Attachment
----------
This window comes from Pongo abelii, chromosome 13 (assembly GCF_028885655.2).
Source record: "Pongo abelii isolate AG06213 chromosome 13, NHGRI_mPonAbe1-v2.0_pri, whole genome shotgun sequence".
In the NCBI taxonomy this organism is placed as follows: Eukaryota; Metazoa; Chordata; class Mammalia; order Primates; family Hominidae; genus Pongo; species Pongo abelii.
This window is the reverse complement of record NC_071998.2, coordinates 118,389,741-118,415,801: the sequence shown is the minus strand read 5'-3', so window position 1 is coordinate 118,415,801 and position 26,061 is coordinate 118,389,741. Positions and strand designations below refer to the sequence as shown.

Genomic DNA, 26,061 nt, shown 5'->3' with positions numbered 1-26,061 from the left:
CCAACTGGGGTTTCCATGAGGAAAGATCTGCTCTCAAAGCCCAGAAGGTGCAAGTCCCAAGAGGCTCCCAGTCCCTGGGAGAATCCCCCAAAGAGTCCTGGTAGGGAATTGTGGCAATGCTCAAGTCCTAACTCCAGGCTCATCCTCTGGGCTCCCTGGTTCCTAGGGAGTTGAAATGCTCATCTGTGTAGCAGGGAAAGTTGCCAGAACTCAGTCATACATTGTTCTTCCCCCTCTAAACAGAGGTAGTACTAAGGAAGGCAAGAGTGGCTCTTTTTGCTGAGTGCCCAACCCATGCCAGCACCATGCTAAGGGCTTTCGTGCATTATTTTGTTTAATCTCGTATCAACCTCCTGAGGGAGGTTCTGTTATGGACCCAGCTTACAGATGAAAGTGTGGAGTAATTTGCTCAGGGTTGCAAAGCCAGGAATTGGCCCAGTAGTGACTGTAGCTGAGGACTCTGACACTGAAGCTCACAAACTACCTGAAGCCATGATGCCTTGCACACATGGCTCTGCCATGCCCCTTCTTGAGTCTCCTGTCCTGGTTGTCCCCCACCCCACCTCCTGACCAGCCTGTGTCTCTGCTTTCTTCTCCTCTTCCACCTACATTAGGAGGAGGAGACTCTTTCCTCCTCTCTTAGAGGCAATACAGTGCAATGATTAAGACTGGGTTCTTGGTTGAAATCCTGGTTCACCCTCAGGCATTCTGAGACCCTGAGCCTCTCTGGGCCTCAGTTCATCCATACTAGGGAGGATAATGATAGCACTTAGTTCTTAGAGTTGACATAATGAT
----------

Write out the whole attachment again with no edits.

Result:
This window comes from Pongo abelii, chromosome 13 (assembly GCF_028885655.2).
Source record: "Pongo abelii isolate AG06213 chromosome 13, NHGRI_mPonAbe1-v2.0_pri, whole genome shotgun sequence".
In the NCBI taxonomy this organism is placed as follows: Eukaryota; Metazoa; Chordata; class Mammalia; order Primates; family Hominidae; genus Pongo; species Pongo abelii.
This window is the reverse complement of record NC_071998.2, coordinates 118,389,741-118,415,801: the sequence shown is the minus strand read 5'-3', so window position 1 is coordinate 118,415,801 and position 26,061 is coordinate 118,389,741. Positions and strand designations below refer to the sequence as shown.

Genomic DNA, 26,061 nt, shown 5'->3' with positions numbered 1-26,061 from the left:
CCAACTGGGGTTTCCATGAGGAAAGATCTGCTCTCAAAGCCCAGAAGGTGCAAGTCCCAAGAGGCTCCCAGTCCCTGGGAGAATCCCCCAAAGAGTCCTGGTAGGGAATTGTGGCAATGCTCAAGTCCTAACTCCAGGCTCATCCTCTGGGCTCCCTGGTTCCTAGGGAGTTGAAATGCTCATCTGTGTAGCAGGGAAAGTTGCCAGAACTCAGTCATACATTGTTCTTCCCCCTCTAAACAGAGGTAGTACTAAGGAAGGCAAGAGTGGCTCTTTTTGCTGAGTGCCCAACCCATGCCAGCACCATGCTAAGGGCTTTCGTGCATTATTTTGTTTAATCTCGTATCAACCTCCTGAGGGAGGTTCTGTTATGGACCCAGCTTACAGATGAAAGTGTGGAGTAATTTGCTCAGGGTTGCAAAGCCAGGAATTGGCCCAGTAGTGACTGTAGCTGAGGACTCTGACACTGAAGCTCACAAACTACCTGAAGCCATGATGCCTTGCACACATGGCTCTGCCATGCCCCTTCTTGAGTCTCCTGTCCTGGTTGTCCCCCACCCCACCTCCTGACCAGCCTGTGTCTCTGCTTTCTTCTCCTCTTCCACCTACATTAGGAGGAGGAGACTCTTTCCTCCTCTCTTAGAGGCAATACAGTGCAATGATTAAGACTGGGTTCTTGGTTGAAATCCTGGTTCACCCTCAGGCATTCTGAGACCCTGAGCCTCTCTGGGCCTCAGTTCATCCATACTAGGGAGGATAATGATAGCACTTAGTTCTTAGAGTTGACATAATGAT